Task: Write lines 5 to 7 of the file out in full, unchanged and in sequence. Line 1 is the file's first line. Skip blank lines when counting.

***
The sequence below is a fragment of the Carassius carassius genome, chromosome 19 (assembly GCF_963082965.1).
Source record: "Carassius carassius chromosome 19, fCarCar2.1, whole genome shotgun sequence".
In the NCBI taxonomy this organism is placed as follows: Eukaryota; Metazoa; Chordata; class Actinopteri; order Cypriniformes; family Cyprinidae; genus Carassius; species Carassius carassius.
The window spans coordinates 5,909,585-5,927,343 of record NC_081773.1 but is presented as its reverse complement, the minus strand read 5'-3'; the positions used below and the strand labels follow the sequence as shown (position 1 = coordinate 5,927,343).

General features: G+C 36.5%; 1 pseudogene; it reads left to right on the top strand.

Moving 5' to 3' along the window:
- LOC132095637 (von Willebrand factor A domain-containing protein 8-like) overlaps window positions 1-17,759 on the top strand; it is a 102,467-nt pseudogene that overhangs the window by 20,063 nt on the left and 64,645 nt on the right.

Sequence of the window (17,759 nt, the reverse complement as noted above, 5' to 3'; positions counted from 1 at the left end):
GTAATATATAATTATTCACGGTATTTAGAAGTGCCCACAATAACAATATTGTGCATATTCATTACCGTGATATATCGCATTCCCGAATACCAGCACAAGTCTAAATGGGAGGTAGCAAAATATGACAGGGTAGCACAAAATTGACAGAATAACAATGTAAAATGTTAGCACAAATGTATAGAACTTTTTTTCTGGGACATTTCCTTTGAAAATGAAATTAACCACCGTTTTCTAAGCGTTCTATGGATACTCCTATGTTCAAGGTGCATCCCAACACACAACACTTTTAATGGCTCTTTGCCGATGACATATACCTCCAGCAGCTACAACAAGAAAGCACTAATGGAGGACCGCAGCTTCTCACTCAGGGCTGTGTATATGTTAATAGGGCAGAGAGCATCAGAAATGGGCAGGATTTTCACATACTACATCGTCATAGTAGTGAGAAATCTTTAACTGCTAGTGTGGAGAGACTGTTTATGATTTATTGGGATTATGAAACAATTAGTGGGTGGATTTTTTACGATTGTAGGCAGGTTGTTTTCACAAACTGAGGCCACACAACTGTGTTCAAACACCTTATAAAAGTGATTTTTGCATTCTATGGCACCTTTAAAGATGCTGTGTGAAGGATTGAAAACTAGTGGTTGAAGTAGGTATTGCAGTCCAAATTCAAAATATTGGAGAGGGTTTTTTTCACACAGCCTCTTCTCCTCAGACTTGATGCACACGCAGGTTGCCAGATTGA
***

General features: G+C 36.5%; 1 pseudogene; it reads left to right on the top strand.

Moving 5' to 3' along the window:
- LOC132095637 (von Willebrand factor A domain-containing protein 8-like) overlaps window positions 1-17,759 on the top strand; it is a 102,467-nt pseudogene that overhangs the window by 20,063 nt on the left and 64,645 nt on the right.